FDR, Obama, and Unprecedented Challenges from the Right

If you have ever wondered whether the constant drumbeat from the professional detractors of Barack Obama on the left is something new in history, I urge you to read this fantastic historical perspective by Daily Kos diarist "puakev": Liberal Criticism of Franklin Roosevelt and The New Deal.  The parallels in the attacks from the left on Obama and those directed at FDR during his time are striking.

As I noticed the parallels in the critics, I could not help but think about what many Obama critics have essentially ignored in the context of evaluating the President's performance: the unique political challenges that Obama faces that FDR never had to: unprecedented Republican obstructionism, politics of race and violence and the right wing media empire. In other words, what we've been up against.

Republican Obstructionism

First and foremost among those challenges is unprecedented GOP obstructionism.  The Republicans in the Senate have filibustered literally everything - even legislation they themselves ultimately voted for.  They have therefore raised the threshold for passage to 3/5ths, or 60 votes for everything.  Six Republican co-sponsors of a bill creating a deficit commission filibustered their own bill when President Obama came out in support of it.  The political right today is devoid of substantive policy, and their primary goal has become to obstruct for the sake of gaining power.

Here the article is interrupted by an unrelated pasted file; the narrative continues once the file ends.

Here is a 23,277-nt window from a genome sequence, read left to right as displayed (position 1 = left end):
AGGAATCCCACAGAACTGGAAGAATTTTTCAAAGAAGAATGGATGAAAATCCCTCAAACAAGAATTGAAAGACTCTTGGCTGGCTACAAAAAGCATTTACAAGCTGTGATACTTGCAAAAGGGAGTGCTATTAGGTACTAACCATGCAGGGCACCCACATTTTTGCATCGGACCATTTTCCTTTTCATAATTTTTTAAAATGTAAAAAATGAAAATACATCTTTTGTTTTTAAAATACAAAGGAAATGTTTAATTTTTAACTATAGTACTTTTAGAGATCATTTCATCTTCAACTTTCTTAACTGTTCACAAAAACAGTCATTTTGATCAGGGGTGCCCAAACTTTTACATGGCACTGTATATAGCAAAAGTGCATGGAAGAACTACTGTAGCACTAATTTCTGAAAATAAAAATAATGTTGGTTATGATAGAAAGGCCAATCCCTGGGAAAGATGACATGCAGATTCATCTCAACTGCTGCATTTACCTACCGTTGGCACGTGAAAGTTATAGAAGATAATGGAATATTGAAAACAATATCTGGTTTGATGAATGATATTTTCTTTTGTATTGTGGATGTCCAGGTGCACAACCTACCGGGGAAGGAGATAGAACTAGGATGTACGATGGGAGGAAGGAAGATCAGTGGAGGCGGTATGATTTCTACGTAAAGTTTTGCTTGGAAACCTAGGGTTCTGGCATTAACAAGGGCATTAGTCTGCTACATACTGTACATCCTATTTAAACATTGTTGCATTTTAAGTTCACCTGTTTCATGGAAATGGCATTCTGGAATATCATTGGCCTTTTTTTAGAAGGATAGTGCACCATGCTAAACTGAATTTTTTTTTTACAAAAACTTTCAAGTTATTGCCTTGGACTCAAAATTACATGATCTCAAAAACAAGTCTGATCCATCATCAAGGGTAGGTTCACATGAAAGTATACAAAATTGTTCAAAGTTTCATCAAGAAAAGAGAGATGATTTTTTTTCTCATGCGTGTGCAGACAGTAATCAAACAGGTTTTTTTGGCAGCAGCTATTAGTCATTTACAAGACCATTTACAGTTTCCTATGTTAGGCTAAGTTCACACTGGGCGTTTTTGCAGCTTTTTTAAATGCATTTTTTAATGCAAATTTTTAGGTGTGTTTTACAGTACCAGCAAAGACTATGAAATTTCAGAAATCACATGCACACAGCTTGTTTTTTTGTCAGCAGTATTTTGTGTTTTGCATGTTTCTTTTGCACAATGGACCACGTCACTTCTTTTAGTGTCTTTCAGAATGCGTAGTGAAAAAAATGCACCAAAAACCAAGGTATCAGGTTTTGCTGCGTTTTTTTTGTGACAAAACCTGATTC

Think I'm overstating this? Consider this: between 1927 and 1962, cloture was attempted eleven times (cloture, for those unfamiliar, is the process of shutting down a filibuster so a bill could come to a vote, which requires 60 votes). Each time, it failed. Eleven times in 36 years.  Eleven times in 18 Congresses.  That's it.

The number of filibusters have exploded especially since Democrats took control of Congress in 2007.  TPM provides a great chart to show us what has happened: